Another factor that plays a role into the gender of a coach is how challenging or different the sport is looking at male or female divisions. Sports like track or swimming can easily be coached by either gender since the dynamics for both males and females are fairly similar. In a study that interviewed 49 different women coaches, one coach stated “I got a call that it was time she had a man-"she's at that age where she will perform better for a man, she will learn better from a man because she needs that attention." It broke my heart. I thought, what is this? Needs a man? Really! Get a boyfriend.” This supports the ideal that women are not adequate enough in sports to coach at a high level. Society has taught athletes that once they are at a certain level, they should switch to a male coach because they are the ones who will allow them to succeed further. Personally, I find this completely false. As an 18-year-old female athlete, having a women coach who had the same experiences I had regarding recruiting and getting prepared to enter into the college world of athletics was extremely helpful. She had every ounce of knowledge I could have possibly needed to be a successful collegiate soccer player and I owe a lot of my skills to her although she had only coached me for one year. Experiences like this cant possibly be rare. Having a female or male mentor is a very important aspect in sports and adds other advantages to an athlete aside just from coaching well and winning.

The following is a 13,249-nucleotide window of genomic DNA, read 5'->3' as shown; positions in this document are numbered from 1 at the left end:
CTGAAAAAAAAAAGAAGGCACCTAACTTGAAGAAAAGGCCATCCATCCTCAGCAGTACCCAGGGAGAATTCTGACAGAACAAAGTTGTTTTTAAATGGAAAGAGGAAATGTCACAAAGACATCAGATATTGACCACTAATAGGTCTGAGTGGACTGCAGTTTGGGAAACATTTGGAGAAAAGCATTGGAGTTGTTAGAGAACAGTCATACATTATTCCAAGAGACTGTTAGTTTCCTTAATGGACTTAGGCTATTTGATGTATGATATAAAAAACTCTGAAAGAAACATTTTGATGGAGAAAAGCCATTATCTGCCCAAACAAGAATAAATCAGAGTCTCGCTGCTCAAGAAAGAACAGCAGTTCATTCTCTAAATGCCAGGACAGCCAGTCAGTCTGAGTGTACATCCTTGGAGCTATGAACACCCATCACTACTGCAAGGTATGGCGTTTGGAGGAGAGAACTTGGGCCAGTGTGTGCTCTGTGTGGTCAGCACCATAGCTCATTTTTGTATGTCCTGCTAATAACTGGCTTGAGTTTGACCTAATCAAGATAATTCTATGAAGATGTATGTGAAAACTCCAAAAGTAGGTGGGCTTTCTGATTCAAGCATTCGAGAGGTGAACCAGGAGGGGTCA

Women in sports have come a long way since sports were created. It is pertinent to the continuation of women’s participation that the viewpoints of society change. Women can no longer be viewed as lesser than men. In order to reverse the decline in women coaching, women must fight to prove themselves as equal and society much change their opinions and forget the double standard that is present. If this issue is not addressed and women do not become more equal in coaching we will continue to have a male dominated society, which will have direct correlation with other aspects of society out side of sports. It is important to the development of athletes to learn the equality of women and men in the sporting world.

Works Cited
Acoasta, Vivian, and Jean Carpenter. Women in Intercollegiate Sport: A Longitudinal Study. Twenty Five Year Update, 1977-2002. University of New York, 2002. Web. Feb. 2015.

Cunningham, George B., and Michael Sagas. "Gender and Sex Diversity in Sport Organizations: Introduction to a Special Issue." Sex Roles 58.1-2 (2008): 3-9. Web. 18 Feb. 2015.

Kamphoff, Cindra, PhD. Bargaining with Patriarchy: Former Women Coaches' Experiences and Their Decision to Leave Collegiate Coaching. Diss. U of North Carolina, 2006. N.p.: UMI Dissertations, 2006. Print.

Kilty, Katie. "Women in Coaching." Human Kinetics (2006): n. pag. Endicott College, 6 Mar. 2006. Web. 18 Feb. 2015.

LaVoi, Nicole M., Ph.D. "Head Coaches of Women's Collegiate Teams." (2015): n. pag. University of Minnesota. Tucker Center for Research on Girl's and Women in Sport, Jan. 2015. Web. 17 Feb. 2015.

Theberge, Nancy. "Gender, Work and Power: The Case of Women and Coaching." Canadian Journal for Sociology 15.1 (1990): n. pag. Web. Feb. 2015.

Theberge, Nancy. "The Construction of Gender in Sport: Women, Coaching, and the Naturalization of Difference." (1993): n. pag. Web. Feb. 2015.